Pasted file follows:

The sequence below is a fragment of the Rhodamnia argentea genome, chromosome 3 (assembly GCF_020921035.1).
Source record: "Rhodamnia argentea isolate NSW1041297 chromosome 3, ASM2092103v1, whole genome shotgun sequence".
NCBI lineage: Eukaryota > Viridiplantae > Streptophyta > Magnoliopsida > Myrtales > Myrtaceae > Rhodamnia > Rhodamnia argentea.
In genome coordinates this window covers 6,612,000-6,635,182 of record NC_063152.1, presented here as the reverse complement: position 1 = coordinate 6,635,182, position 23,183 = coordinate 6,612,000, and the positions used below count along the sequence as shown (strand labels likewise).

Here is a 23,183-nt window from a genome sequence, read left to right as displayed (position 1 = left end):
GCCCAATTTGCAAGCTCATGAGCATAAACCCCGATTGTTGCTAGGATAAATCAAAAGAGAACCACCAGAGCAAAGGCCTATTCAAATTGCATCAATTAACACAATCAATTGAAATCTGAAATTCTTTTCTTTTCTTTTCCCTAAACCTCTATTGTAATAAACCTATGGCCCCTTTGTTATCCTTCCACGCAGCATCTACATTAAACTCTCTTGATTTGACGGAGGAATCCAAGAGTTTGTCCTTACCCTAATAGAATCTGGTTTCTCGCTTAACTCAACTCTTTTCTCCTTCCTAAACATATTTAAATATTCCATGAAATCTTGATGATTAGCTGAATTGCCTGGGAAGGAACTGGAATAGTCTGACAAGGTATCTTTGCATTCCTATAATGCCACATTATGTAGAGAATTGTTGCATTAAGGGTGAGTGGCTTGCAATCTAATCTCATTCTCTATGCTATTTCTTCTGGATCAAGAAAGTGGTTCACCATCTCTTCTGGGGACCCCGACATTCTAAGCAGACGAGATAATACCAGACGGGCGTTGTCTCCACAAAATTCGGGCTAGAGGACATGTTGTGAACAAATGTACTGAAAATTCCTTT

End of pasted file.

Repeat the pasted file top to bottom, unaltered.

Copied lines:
The sequence below is a fragment of the Rhodamnia argentea genome, chromosome 3 (assembly GCF_020921035.1).
Source record: "Rhodamnia argentea isolate NSW1041297 chromosome 3, ASM2092103v1, whole genome shotgun sequence".
NCBI lineage: Eukaryota > Viridiplantae > Streptophyta > Magnoliopsida > Myrtales > Myrtaceae > Rhodamnia > Rhodamnia argentea.
In genome coordinates this window covers 6,612,000-6,635,182 of record NC_063152.1, presented here as the reverse complement: position 1 = coordinate 6,635,182, position 23,183 = coordinate 6,612,000, and the positions used below count along the sequence as shown (strand labels likewise).

Here is a 23,183-nt window from a genome sequence, read left to right as displayed (position 1 = left end):
GCCCAATTTGCAAGCTCATGAGCATAAACCCCGATTGTTGCTAGGATAAATCAAAAGAGAACCACCAGAGCAAAGGCCTATTCAAATTGCATCAATTAACACAATCAATTGAAATCTGAAATTCTTTTCTTTTCTTTTCCCTAAACCTCTATTGTAATAAACCTATGGCCCCTTTGTTATCCTTCCACGCAGCATCTACATTAAACTCTCTTGATTTGACGGAGGAATCCAAGAGTTTGTCCTTACCCTAATAGAATCTGGTTTCTCGCTTAACTCAACTCTTTTCTCCTTCCTAAACATATTTAAATATTCCATGAAATCTTGATGATTAGCTGAATTGCCTGGGAAGGAACTGGAATAGTCTGACAAGGTATCTTTGCATTCCTATAATGCCACATTATGTAGAGAATTGTTGCATTAAGGGTGAGTGGCTTGCAATCTAATCTCATTCTCTATGCTATTTCTTCTGGATCAAGAAAGTGGTTCACCATCTCTTCTGGGGACCCCGACATTCTAAGCAGACGAGATAATACCAGACGGGCGTTGTCTCCACAAAATTCGGGCTAGAGGACATGTTGTGAACAAATGTACTGAAAATTCCTTT